It is called the land of the free, but everything seems to have a price.
In fact, the higher a price you pay for things, the more respect and admiration you receive. Movie stars and athletes
are revered not only for their fame, but also for the lavish lifestyles that fame affords them. Wildly overpriced SUVs
have become the status symbol of the new millennium, with every car manufacturer scrambling to cash in on this new windfall,
regardless of the socio-economic and ecological repercussions. Yes, in America it even costs money to be healthy. While
most first world countries realize that healthcare is a basic human right to be provided socially, we feel the profit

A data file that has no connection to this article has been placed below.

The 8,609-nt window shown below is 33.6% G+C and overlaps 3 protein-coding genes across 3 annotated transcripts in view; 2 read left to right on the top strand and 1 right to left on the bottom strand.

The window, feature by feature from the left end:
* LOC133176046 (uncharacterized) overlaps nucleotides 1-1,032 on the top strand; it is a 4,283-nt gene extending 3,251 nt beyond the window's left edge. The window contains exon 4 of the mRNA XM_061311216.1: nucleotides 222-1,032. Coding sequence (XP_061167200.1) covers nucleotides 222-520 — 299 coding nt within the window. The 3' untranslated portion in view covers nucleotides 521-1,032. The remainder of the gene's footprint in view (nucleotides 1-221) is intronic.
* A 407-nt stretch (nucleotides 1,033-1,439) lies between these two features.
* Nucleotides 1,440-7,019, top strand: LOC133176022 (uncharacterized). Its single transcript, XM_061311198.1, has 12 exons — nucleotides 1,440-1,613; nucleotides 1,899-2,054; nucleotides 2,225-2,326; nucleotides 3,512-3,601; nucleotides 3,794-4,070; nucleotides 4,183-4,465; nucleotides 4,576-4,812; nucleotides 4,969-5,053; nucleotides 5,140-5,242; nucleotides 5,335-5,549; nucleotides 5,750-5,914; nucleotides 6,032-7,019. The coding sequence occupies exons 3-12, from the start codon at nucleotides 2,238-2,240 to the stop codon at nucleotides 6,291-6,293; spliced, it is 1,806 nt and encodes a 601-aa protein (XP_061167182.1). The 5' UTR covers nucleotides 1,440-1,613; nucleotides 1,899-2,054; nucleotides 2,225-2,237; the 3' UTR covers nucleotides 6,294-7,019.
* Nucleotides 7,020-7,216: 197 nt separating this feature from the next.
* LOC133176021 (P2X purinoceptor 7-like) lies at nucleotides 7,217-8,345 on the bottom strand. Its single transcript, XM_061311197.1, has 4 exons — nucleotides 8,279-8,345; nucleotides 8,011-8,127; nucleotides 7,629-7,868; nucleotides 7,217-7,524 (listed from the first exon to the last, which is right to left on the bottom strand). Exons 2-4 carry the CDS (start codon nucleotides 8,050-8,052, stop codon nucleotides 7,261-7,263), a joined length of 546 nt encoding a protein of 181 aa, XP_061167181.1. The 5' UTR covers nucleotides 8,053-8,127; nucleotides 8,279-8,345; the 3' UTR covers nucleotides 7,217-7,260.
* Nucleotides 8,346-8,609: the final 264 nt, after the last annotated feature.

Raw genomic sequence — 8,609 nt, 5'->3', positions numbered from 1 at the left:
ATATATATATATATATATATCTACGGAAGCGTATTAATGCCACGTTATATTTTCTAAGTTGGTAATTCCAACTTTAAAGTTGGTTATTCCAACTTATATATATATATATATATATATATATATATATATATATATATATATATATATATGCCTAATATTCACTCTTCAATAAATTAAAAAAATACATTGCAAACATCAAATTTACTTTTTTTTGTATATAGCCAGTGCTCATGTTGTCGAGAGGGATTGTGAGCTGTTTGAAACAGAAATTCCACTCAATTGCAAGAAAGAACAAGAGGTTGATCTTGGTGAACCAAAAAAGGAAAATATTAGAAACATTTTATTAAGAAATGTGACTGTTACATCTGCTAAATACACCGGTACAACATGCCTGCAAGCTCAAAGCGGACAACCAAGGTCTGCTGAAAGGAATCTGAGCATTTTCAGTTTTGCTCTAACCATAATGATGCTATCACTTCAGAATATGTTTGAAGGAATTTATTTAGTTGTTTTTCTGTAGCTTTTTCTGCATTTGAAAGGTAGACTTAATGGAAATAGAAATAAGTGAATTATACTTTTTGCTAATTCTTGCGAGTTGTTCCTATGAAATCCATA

generated by our hospitals and doctors' practices are just too lucrative to pass up. Money is so important to us that we
will even export our manufacturing to third world counties for cheaper labor, regardless of the collapsing U.S. job market.
But are these savings passed on to the consumer? Of course not, they just add to a greater profit margin and larger year-end
bonuses for the multi-billionaire company executives. And as ENRON recently showed, the bottom line is more important than
anything, including honest accounting and the livelihood of your employees. Yes, America truly is one nation, under the dollar.